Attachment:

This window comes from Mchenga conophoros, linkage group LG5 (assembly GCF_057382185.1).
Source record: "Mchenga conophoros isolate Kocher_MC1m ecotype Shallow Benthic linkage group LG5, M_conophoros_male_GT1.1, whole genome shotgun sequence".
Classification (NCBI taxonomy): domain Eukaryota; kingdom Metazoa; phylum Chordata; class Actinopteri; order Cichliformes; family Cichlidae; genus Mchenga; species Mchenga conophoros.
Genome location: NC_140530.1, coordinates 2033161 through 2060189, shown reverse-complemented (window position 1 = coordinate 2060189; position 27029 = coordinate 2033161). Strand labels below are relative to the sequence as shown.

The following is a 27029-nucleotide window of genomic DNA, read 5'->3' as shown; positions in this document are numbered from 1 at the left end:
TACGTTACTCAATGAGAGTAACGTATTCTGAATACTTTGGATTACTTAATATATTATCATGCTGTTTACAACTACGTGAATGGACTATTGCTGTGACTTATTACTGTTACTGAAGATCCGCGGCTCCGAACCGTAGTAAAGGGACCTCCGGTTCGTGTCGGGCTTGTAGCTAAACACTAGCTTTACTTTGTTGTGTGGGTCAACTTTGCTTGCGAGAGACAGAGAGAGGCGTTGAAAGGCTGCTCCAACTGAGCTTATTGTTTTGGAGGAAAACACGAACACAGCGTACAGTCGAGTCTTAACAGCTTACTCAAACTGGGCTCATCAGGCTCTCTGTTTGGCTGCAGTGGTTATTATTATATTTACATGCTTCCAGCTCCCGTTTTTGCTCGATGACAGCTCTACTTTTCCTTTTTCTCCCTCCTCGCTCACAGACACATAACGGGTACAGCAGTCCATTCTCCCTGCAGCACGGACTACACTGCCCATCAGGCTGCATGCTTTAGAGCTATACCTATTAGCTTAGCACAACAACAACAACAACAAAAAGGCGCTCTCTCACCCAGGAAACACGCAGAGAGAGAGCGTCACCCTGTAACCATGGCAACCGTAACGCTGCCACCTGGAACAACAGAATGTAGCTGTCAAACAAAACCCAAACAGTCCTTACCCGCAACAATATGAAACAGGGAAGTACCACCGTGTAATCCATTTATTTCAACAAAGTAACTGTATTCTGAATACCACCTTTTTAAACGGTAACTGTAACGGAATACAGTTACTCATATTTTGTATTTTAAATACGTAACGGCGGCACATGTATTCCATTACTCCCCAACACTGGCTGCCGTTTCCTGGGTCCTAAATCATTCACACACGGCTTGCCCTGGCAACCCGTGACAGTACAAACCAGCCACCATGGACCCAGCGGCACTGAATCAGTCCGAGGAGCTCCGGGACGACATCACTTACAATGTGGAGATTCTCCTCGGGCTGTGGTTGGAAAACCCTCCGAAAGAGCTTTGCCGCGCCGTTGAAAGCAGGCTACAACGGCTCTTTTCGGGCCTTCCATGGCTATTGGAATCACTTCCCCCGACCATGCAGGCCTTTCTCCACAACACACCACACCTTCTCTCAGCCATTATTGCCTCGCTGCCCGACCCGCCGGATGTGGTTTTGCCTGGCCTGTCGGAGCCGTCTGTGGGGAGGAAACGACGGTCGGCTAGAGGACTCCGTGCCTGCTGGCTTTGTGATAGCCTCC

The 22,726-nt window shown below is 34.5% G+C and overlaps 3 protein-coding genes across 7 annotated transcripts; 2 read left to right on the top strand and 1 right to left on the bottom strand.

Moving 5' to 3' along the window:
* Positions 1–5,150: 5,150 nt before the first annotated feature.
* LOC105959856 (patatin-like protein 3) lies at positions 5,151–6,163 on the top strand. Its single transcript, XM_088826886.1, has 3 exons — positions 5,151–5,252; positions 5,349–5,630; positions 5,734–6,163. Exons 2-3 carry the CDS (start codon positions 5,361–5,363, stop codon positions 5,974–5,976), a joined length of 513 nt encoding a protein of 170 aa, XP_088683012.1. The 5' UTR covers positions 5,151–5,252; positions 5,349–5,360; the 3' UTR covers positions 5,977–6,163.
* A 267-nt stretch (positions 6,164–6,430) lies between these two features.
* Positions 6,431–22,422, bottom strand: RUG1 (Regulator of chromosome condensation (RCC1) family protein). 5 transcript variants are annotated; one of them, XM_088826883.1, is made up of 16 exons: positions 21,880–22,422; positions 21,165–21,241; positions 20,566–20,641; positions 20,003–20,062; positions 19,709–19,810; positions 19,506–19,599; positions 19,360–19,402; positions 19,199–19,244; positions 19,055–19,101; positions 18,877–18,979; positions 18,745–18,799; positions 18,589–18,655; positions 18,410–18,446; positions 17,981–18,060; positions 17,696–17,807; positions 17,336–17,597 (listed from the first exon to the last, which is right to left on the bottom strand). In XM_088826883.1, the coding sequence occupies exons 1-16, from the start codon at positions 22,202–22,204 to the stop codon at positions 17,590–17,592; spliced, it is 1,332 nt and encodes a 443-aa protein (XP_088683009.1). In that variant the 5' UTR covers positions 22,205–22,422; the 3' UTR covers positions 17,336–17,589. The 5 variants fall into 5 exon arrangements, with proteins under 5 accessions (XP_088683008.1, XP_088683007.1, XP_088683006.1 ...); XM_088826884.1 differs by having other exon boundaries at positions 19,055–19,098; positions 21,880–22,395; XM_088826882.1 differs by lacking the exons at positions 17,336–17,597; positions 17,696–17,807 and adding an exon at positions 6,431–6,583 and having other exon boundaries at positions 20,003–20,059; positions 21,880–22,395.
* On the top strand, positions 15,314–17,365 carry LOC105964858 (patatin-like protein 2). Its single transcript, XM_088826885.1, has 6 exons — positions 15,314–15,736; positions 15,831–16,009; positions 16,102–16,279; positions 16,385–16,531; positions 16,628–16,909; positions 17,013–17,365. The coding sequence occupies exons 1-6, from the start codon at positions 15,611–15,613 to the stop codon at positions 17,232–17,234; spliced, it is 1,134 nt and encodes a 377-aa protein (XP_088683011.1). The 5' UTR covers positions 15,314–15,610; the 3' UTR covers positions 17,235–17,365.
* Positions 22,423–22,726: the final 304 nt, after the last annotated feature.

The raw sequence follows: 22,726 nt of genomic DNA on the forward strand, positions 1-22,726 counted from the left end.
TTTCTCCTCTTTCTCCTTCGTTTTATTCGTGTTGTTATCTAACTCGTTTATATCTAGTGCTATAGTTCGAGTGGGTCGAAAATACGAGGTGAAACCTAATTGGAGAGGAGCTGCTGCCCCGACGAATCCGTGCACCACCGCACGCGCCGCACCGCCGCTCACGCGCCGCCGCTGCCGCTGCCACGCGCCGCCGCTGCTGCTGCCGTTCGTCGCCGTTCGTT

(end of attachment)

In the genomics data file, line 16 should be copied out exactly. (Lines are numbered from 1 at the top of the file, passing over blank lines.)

TTTCTCCTCTTTCTCCTTCGTTTTATTCGTGTTGTTATCTAACTCGTTTATATCTAGTGCTATAGTTCGAGTGGGTCGAAAATACGAGGTGAAACCTAATTGGAGAGGAGCTGCTGCCCCGACGAATCCGTGCACCACCGCACGCGCCGCACCGCCGCTCACGCGCCGCCGCTGCCGCTGCCACGCGCCGCCGCTGCTGCTGCCGTTCGTCGCCGTTCGTT